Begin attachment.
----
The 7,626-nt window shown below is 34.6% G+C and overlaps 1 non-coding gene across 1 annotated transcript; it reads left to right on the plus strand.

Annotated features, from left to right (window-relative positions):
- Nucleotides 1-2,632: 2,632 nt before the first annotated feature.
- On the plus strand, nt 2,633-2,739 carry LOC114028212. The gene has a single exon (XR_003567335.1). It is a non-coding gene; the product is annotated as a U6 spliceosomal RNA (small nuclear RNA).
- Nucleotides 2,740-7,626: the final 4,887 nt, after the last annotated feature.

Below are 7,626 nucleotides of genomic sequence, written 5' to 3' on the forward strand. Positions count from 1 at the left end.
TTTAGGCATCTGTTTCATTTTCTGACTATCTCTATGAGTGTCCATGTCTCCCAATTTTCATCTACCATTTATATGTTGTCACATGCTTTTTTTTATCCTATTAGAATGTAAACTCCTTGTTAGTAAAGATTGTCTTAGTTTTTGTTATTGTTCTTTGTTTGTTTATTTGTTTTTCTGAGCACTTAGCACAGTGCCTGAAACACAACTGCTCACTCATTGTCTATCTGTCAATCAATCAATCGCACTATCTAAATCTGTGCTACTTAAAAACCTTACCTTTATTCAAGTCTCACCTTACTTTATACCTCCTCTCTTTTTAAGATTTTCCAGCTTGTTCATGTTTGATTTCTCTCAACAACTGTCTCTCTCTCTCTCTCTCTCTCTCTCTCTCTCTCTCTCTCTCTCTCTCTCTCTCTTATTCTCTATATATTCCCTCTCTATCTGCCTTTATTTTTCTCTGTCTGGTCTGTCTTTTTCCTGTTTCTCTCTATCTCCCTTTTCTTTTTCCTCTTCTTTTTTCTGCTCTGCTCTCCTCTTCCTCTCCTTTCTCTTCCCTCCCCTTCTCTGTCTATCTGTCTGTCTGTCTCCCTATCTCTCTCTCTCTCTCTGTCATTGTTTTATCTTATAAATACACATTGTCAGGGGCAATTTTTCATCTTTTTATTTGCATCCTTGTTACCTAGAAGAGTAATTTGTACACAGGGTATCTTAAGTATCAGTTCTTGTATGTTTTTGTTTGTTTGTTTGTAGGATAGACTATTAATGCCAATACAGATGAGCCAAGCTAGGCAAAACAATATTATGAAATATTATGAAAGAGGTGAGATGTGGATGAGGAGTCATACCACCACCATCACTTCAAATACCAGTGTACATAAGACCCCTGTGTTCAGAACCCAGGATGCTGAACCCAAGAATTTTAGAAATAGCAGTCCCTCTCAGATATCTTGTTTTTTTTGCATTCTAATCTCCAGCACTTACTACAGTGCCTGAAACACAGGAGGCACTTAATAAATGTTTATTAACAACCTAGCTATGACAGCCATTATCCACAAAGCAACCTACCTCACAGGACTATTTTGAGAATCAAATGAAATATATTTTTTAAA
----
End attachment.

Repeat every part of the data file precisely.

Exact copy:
The 7,626-nt window shown below is 34.6% G+C and overlaps 1 non-coding gene across 1 annotated transcript; it reads left to right on the plus strand.

Annotated features, from left to right (window-relative positions):
- Nucleotides 1-2,632: 2,632 nt before the first annotated feature.
- On the plus strand, nt 2,633-2,739 carry LOC114028212. The gene has a single exon (XR_003567335.1). It is a non-coding gene; the product is annotated as a U6 spliceosomal RNA (small nuclear RNA).
- Nucleotides 2,740-7,626: the final 4,887 nt, after the last annotated feature.

Below are 7,626 nucleotides of genomic sequence, written 5' to 3' on the forward strand. Positions count from 1 at the left end.
TTTAGGCATCTGTTTCATTTTCTGACTATCTCTATGAGTGTCCATGTCTCCCAATTTTCATCTACCATTTATATGTTGTCACATGCTTTTTTTTATCCTATTAGAATGTAAACTCCTTGTTAGTAAAGATTGTCTTAGTTTTTGTTATTGTTCTTTGTTTGTTTATTTGTTTTTCTGAGCACTTAGCACAGTGCCTGAAACACAACTGCTCACTCATTGTCTATCTGTCAATCAATCAATCGCACTATCTAAATCTGTGCTACTTAAAAACCTTACCTTTATTCAAGTCTCACCTTACTTTATACCTCCTCTCTTTTTAAGATTTTCCAGCTTGTTCATGTTTGATTTCTCTCAACAACTGTCTCTCTCTCTCTCTCTCTCTCTCTCTCTCTCTCTCTCTCTCTCTCTCTCTCTCTTATTCTCTATATATTCCCTCTCTATCTGCCTTTATTTTTCTCTGTCTGGTCTGTCTTTTTCCTGTTTCTCTCTATCTCCCTTTTCTTTTTCCTCTTCTTTTTTCTGCTCTGCTCTCCTCTTCCTCTCCTTTCTCTTCCCTCCCCTTCTCTGTCTATCTGTCTGTCTGTCTCCCTATCTCTCTCTCTCTCTCTGTCATTGTTTTATCTTATAAATACACATTGTCAGGGGCAATTTTTCATCTTTTTATTTGCATCCTTGTTACCTAGAAGAGTAATTTGTACACAGGGTATCTTAAGTATCAGTTCTTGTATGTTTTTGTTTGTTTGTTTGTAGGATAGACTATTAATGCCAATACAGATGAGCCAAGCTAGGCAAAACAATATTATGAAATATTATGAAAGAGGTGAGATGTGGATGAGGAGTCATACCACCACCATCACTTCAAATACCAGTGTACATAAGACCCCTGTGTTCAGAACCCAGGATGCTGAACCCAAGAATTTTAGAAATAGCAGTCCCTCTCAGATATCTTGTTTTTTTTGCATTCTAATCTCCAGCACTTACTACAGTGCCTGAAACACAGGAGGCACTTAATAAATGTTTATTAACAACCTAGCTATGACAGCCATTATCCACAAAGCAACCTACCTCACAGGACTATTTTGAGAATCAAATGAAATATATTTTTTAAA